Year in review: New schools, controversy mark district’s year

File photo Clovis Municipal Schools brought two new schools online this year with the opening of Gattis Middle School and a new Lockwood Elementary School.

File photo
Clovis Municipal Schools brought two new schools online this year with the opening of Gattis Middle School and a new Lockwood Elementary School.

By Emily Crowe
CNJ staff writer
ecrowe@cnjonline.com

The opening of new Clovis schools, a new football stadium for Eastern New Mexico University and the passing of an advocate for public education in Clovis marked the year in education for 2013.

Here are five key things to remembers from the education beat 2013:

PED issues: Local schools have been battling with the New Mexico Public Education Department in recent years, and the issues came to a head this year for Clovis Municipal Schools.

From enacting a new teacher and principal evaluation system in the midst of understanding a new A-F school grading system to transitioning to common core instructional standards, teachers and administrators have had a hard time keeping up with all of the changes.

The latest blow came in November when Education Secretary-designee Hanna Skandera stated in a memo that effective immediately, no student would graduate unless they completed one credit of a traditional physical education class.

The move would cause nearly half of Clovis High School’s current senior class to be ineligible for graduation. Administrators sent a waiver to the PED, but are still waiting on state guidance on the issue.

Passing of Charles Guthals: Charles Guthals, a longtime member of the Clovis Municipal Schools Board of Education and the Clovis Community College Board of Trustees, died in April at age 76.

Guthals was described as a huge supporter of the college. Gayla Brumfield, who served on the board with him, said he helped the board and college get through tough times when Cannon Air Force Base was on the Base Realignment and Closure list.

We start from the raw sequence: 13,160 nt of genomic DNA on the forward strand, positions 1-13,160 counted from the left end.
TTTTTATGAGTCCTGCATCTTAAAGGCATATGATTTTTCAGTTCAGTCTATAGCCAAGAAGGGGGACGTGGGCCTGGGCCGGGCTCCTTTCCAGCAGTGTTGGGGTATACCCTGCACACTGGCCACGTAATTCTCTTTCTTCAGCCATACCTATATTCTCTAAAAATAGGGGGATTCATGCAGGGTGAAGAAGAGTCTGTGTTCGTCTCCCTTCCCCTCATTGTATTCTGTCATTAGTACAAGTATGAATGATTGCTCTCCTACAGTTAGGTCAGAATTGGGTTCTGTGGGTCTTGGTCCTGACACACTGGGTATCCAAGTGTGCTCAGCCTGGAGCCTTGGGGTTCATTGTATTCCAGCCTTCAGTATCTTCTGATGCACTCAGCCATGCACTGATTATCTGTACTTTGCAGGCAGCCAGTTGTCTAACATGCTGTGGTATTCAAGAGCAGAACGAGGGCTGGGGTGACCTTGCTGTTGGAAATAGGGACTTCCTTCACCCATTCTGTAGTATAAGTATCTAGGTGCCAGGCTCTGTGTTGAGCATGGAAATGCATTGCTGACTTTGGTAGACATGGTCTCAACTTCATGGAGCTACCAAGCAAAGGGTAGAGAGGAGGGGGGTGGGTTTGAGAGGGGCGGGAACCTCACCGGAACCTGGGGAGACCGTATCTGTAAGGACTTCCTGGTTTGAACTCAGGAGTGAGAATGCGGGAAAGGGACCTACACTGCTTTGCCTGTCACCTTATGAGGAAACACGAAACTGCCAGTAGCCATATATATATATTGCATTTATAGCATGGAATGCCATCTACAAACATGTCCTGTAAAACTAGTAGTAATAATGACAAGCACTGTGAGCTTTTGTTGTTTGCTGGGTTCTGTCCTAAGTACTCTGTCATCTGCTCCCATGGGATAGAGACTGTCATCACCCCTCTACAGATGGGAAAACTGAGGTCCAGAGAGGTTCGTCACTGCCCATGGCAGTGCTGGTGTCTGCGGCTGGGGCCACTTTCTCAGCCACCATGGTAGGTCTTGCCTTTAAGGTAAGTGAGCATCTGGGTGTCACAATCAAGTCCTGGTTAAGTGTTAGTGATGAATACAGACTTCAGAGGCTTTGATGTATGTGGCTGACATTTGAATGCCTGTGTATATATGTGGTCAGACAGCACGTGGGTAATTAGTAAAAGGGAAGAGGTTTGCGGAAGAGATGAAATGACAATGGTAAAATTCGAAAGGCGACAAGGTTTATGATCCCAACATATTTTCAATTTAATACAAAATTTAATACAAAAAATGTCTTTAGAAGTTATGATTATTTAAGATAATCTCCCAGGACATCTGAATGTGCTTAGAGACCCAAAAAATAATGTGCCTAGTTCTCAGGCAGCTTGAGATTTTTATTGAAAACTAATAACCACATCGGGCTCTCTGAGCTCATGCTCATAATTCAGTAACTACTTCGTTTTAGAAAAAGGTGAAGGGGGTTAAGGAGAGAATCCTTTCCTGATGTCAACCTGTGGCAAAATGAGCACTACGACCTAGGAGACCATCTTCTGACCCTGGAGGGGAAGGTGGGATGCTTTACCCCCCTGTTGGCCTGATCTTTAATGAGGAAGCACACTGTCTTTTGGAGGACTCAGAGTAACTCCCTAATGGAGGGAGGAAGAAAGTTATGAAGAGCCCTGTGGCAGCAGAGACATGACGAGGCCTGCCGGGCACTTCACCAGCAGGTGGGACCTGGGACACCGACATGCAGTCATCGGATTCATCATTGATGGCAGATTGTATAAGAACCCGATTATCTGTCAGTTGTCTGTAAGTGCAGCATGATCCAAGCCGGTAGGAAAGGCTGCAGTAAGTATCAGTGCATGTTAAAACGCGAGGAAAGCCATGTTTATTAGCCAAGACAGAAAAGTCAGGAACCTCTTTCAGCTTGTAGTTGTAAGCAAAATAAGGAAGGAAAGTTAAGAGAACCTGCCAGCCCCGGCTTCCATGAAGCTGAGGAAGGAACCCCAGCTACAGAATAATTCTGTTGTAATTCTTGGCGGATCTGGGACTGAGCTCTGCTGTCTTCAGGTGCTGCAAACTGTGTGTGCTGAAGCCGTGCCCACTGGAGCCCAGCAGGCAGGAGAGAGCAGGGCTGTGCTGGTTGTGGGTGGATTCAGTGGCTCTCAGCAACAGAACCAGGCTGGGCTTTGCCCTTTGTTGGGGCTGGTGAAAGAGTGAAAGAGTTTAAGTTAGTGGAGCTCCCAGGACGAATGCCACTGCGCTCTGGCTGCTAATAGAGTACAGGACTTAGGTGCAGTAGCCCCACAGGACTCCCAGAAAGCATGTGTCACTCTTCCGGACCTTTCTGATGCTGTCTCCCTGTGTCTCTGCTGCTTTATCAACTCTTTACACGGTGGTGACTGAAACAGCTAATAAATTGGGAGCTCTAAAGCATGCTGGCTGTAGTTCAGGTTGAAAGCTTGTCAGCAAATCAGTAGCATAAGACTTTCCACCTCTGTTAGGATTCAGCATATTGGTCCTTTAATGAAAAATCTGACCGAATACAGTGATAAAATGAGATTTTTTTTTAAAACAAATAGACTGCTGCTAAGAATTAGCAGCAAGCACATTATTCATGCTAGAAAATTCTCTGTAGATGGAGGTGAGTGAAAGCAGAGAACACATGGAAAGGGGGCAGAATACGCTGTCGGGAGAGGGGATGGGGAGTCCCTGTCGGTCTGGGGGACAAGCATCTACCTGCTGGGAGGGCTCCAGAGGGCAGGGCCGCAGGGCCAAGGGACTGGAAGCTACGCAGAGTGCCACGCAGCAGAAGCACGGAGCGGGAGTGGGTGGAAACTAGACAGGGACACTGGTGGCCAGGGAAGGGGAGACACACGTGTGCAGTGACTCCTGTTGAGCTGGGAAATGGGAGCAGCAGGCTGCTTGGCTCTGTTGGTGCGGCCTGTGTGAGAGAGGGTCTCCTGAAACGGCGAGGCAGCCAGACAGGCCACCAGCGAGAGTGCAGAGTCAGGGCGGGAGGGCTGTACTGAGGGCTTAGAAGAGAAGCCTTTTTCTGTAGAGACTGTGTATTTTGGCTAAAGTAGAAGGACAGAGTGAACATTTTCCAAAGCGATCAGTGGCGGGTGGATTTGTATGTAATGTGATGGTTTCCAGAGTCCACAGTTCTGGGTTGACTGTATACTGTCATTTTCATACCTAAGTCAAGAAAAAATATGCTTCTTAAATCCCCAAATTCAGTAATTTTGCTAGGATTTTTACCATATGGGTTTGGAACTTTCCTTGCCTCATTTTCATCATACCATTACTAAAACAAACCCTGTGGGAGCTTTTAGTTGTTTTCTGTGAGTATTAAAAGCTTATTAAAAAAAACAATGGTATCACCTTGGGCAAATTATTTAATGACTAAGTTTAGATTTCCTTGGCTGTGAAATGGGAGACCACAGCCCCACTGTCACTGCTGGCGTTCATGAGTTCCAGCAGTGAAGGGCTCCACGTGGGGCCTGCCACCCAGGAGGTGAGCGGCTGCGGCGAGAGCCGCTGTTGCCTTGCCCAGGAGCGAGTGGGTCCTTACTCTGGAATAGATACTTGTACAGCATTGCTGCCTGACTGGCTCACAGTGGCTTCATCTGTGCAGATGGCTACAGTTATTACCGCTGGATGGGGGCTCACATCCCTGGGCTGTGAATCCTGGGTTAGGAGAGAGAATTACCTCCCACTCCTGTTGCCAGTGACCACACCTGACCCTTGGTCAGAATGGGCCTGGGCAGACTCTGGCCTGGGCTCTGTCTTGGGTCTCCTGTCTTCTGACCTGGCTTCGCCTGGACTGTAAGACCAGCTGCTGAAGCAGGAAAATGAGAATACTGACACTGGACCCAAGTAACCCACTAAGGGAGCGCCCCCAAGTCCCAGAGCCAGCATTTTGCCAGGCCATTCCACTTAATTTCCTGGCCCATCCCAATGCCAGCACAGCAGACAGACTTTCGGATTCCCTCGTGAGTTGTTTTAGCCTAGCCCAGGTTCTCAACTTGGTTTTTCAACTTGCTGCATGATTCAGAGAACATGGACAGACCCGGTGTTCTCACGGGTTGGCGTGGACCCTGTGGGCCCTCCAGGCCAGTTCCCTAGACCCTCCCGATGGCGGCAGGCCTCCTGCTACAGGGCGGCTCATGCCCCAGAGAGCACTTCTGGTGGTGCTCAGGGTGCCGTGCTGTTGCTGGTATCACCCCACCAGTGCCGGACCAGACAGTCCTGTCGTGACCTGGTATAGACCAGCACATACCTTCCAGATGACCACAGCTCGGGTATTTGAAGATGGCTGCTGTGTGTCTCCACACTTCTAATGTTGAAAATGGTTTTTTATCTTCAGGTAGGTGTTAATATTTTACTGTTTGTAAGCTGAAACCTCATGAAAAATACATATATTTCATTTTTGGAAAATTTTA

CMS Superintendent Terry Myers said Guthals was not afraid to take an unpopular stance if it benefited students.

Guthals served on the Clovis board from 1969 to 1996, and returned to the board in 2011. He served on the CCC board since 2007.

New Clovis schools: Clovis Municipal Schools brought two new schools online this year with the opening of Gattis Middle School and a new Lockwood Elementary School.

Gattis Middle School’s 130,00 square-foot campus encompasses six interconnected buildings, and the entire project totaled $34 million. Students have access to two gymnasiums and a restaurant-style cafeteria, as well as new computers and science equipment.

The new Lockwood Elementary School also opened for the beginning of the 2013-2014 school year.

Next up, the district expects to complete a new James Bickley Elementary School by December 2014.

New football stadium for Eastern: In October, ENMU students overwhelmingly passed a proposal to use student fees to fund half of an $8 million multi-purpose football stadium on the college’s campus.

The new stadium will replace the 45-year-old outdated stadium at Blackwater Draw, and will cost full-time students $40 a semester for the next 30 years. Part-time students will pay $3.33 per credit hour.

ENMU will pay for $1 million of the project while the Portales school district will pay for another $1 million if their bond is passed by school district voters in February.

As of December, ENMU President Steven Gamble said the rest of the $2 million the university hopes to raise through a fundraising campaign.

Gamble said the university hopes to have the new stadium complete by the fall of 2015.

Graduation date controversy: Back in February, a Clovis High parent approached the CMS Board of Education about having the senior graduation date changed to accommodate students competing in state track, softball and tennis championships.

With the sports competitions affecting approximately 12 seniors out of nearly 500, the board voted 3-2 in favor of keeping the graduation date as it was.

After the vote, the board discussed ways of avoiding scheduling conflicts that involve critical school events such as graduation and exams close to spring break.